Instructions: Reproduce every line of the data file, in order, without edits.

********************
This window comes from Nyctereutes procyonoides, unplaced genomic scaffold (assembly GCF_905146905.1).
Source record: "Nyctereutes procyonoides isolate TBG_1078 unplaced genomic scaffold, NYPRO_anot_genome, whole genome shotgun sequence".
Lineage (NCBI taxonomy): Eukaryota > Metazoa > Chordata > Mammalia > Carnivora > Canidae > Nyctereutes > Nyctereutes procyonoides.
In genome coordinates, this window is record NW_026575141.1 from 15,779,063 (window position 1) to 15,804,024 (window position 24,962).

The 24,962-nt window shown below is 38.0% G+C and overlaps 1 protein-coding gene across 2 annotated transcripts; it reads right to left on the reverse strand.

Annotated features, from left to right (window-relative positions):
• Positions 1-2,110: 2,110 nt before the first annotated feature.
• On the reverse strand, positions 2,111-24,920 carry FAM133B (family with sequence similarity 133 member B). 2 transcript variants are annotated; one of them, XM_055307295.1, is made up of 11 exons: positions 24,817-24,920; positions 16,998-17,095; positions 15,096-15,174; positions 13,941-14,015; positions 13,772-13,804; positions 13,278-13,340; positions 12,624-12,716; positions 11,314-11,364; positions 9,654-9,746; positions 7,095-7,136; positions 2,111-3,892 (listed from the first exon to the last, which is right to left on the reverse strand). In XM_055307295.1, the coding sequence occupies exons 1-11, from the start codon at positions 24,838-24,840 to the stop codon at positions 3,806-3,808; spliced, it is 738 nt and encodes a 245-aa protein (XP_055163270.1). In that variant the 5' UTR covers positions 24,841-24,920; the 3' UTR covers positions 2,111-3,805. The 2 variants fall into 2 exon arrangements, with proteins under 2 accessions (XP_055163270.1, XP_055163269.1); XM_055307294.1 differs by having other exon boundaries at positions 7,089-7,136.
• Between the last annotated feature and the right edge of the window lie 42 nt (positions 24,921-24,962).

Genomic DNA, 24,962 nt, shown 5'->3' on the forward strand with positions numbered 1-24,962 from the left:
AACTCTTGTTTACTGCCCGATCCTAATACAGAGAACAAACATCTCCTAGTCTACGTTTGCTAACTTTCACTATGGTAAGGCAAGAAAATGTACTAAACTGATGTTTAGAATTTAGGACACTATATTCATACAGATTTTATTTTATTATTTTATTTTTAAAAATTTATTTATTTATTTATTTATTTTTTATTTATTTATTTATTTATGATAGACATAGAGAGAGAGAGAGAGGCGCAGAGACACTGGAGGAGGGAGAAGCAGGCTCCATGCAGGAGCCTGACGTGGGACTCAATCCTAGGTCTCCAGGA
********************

This window comes from Nyctereutes procyonoides, unplaced genomic scaffold (assembly GCF_905146905.1).
Source record: "Nyctereutes procyonoides isolate TBG_1078 unplaced genomic scaffold, NYPRO_anot_genome, whole genome shotgun sequence".
Lineage (NCBI taxonomy): Eukaryota > Metazoa > Chordata > Mammalia > Carnivora > Canidae > Nyctereutes > Nyctereutes procyonoides.
In genome coordinates, this window is record NW_026575141.1 from 15,779,063 (window position 1) to 15,804,024 (window position 24,962).

The 24,962-nt window shown below is 38.0% G+C and overlaps 1 protein-coding gene across 2 annotated transcripts; it reads right to left on the reverse strand.

Annotated features, from left to right (window-relative positions):
• Positions 1-2,110: 2,110 nt before the first annotated feature.
• On the reverse strand, positions 2,111-24,920 carry FAM133B (family with sequence similarity 133 member B). 2 transcript variants are annotated; one of them, XM_055307295.1, is made up of 11 exons: positions 24,817-24,920; positions 16,998-17,095; positions 15,096-15,174; positions 13,941-14,015; positions 13,772-13,804; positions 13,278-13,340; positions 12,624-12,716; positions 11,314-11,364; positions 9,654-9,746; positions 7,095-7,136; positions 2,111-3,892 (listed from the first exon to the last, which is right to left on the reverse strand). In XM_055307295.1, the coding sequence occupies exons 1-11, from the start codon at positions 24,838-24,840 to the stop codon at positions 3,806-3,808; spliced, it is 738 nt and encodes a 245-aa protein (XP_055163270.1). In that variant the 5' UTR covers positions 24,841-24,920; the 3' UTR covers positions 2,111-3,805. The 2 variants fall into 2 exon arrangements, with proteins under 2 accessions (XP_055163270.1, XP_055163269.1); XM_055307294.1 differs by having other exon boundaries at positions 7,089-7,136.
• Between the last annotated feature and the right edge of the window lie 42 nt (positions 24,921-24,962).

Genomic DNA, 24,962 nt, shown 5'->3' on the forward strand with positions numbered 1-24,962 from the left:
AACTCTTGTTTACTGCCCGATCCTAATACAGAGAACAAACATCTCCTAGTCTACGTTTGCTAACTTTCACTATGGTAAGGCAAGAAAATGTACTAAACTGATGTTTAGAATTTAGGACACTATATTCATACAGATTTTATTTTATTATTTTATTTTTAAAAATTTATTTATTTATTTATTTATTTTTTATTTATTTATTTATTTATGATAGACATAGAGAGAGAGAGAGAGGCGCAGAGACACTGGAGGAGGGAGAAGCAGGCTCCATGCAGGAGCCTGACGTGGGACTCAATCCTAGGTCTCCAGGA